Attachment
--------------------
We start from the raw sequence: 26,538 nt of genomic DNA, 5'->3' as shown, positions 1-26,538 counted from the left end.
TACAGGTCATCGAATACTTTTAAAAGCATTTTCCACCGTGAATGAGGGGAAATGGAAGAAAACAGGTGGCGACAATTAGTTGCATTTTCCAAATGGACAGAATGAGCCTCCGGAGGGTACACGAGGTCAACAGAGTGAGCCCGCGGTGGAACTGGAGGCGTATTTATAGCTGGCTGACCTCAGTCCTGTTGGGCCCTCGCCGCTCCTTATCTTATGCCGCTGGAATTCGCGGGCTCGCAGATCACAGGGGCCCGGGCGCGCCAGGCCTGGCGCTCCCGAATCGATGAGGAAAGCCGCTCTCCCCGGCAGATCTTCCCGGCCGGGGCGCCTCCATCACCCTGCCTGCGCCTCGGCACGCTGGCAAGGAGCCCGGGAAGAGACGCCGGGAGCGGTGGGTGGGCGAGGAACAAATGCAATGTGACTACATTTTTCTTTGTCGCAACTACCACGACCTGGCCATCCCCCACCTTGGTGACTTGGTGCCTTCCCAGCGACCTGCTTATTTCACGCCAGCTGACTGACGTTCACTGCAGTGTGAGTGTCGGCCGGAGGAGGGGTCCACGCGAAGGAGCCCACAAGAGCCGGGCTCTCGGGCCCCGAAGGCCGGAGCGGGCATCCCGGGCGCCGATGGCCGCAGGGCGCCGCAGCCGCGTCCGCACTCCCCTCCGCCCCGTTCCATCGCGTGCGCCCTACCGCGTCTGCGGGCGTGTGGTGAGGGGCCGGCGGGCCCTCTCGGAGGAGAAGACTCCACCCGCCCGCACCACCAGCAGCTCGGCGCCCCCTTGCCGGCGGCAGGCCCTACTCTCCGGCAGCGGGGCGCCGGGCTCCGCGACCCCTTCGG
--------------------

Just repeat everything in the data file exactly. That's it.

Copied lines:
We start from the raw sequence: 26,538 nt of genomic DNA, 5'->3' as shown, positions 1-26,538 counted from the left end.
TACAGGTCATCGAATACTTTTAAAAGCATTTTCCACCGTGAATGAGGGGAAATGGAAGAAAACAGGTGGCGACAATTAGTTGCATTTTCCAAATGGACAGAATGAGCCTCCGGAGGGTACACGAGGTCAACAGAGTGAGCCCGCGGTGGAACTGGAGGCGTATTTATAGCTGGCTGACCTCAGTCCTGTTGGGCCCTCGCCGCTCCTTATCTTATGCCGCTGGAATTCGCGGGCTCGCAGATCACAGGGGCCCGGGCGCGCCAGGCCTGGCGCTCCCGAATCGATGAGGAAAGCCGCTCTCCCCGGCAGATCTTCCCGGCCGGGGCGCCTCCATCACCCTGCCTGCGCCTCGGCACGCTGGCAAGGAGCCCGGGAAGAGACGCCGGGAGCGGTGGGTGGGCGAGGAACAAATGCAATGTGACTACATTTTTCTTTGTCGCAACTACCACGACCTGGCCATCCCCCACCTTGGTGACTTGGTGCCTTCCCAGCGACCTGCTTATTTCACGCCAGCTGACTGACGTTCACTGCAGTGTGAGTGTCGGCCGGAGGAGGGGTCCACGCGAAGGAGCCCACAAGAGCCGGGCTCTCGGGCCCCGAAGGCCGGAGCGGGCATCCCGGGCGCCGATGGCCGCAGGGCGCCGCAGCCGCGTCCGCACTCCCCTCCGCCCCGTTCCATCGCGTGCGCCCTACCGCGTCTGCGGGCGTGTGGTGAGGGGCCGGCGGGCCCTCTCGGAGGAGAAGACTCCACCCGCCCGCACCACCAGCAGCTCGGCGCCCCCTTGCCGGCGGCAGGCCCTACTCTCCGGCAGCGGGGCGCCGGGCTCCGCGACCCCTTCGG